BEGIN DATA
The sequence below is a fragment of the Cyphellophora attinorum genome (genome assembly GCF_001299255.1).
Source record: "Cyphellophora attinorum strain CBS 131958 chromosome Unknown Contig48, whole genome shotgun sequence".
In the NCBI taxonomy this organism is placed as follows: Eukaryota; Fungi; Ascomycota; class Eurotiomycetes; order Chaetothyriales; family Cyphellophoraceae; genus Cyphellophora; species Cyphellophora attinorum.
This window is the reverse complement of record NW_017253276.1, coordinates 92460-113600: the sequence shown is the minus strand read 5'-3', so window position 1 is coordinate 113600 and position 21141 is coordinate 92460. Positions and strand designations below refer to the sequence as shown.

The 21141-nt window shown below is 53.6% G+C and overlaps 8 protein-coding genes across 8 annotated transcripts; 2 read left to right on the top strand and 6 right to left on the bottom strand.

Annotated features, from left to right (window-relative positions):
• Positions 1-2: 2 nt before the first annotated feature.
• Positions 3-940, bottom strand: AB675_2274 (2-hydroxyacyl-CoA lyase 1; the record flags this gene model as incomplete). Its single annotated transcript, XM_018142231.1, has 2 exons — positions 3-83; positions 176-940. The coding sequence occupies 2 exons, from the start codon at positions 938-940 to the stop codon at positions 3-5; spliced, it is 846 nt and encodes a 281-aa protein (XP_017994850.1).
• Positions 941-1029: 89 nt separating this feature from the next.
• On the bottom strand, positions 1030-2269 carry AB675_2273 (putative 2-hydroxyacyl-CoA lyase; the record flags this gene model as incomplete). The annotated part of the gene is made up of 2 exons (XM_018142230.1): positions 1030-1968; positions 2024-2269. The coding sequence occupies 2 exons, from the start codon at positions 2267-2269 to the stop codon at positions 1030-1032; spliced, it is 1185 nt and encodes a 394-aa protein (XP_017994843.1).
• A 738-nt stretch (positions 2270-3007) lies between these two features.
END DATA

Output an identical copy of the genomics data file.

The sequence below is a fragment of the Cyphellophora attinorum genome (genome assembly GCF_001299255.1).
Source record: "Cyphellophora attinorum strain CBS 131958 chromosome Unknown Contig48, whole genome shotgun sequence".
In the NCBI taxonomy this organism is placed as follows: Eukaryota; Fungi; Ascomycota; class Eurotiomycetes; order Chaetothyriales; family Cyphellophoraceae; genus Cyphellophora; species Cyphellophora attinorum.
This window is the reverse complement of record NW_017253276.1, coordinates 92460-113600: the sequence shown is the minus strand read 5'-3', so window position 1 is coordinate 113600 and position 21141 is coordinate 92460. Positions and strand designations below refer to the sequence as shown.

The 21141-nt window shown below is 53.6% G+C and overlaps 8 protein-coding genes across 8 annotated transcripts; 2 read left to right on the top strand and 6 right to left on the bottom strand.

Annotated features, from left to right (window-relative positions):
• Positions 1-2: 2 nt before the first annotated feature.
• Positions 3-940, bottom strand: AB675_2274 (2-hydroxyacyl-CoA lyase 1; the record flags this gene model as incomplete). Its single annotated transcript, XM_018142231.1, has 2 exons — positions 3-83; positions 176-940. The coding sequence occupies 2 exons, from the start codon at positions 938-940 to the stop codon at positions 3-5; spliced, it is 846 nt and encodes a 281-aa protein (XP_017994850.1).
• Positions 941-1029: 89 nt separating this feature from the next.
• On the bottom strand, positions 1030-2269 carry AB675_2273 (putative 2-hydroxyacyl-CoA lyase; the record flags this gene model as incomplete). The annotated part of the gene is made up of 2 exons (XM_018142230.1): positions 1030-1968; positions 2024-2269. The coding sequence occupies 2 exons, from the start codon at positions 2267-2269 to the stop codon at positions 1030-1032; spliced, it is 1185 nt and encodes a 394-aa protein (XP_017994843.1).
• A 738-nt stretch (positions 2270-3007) lies between these two features.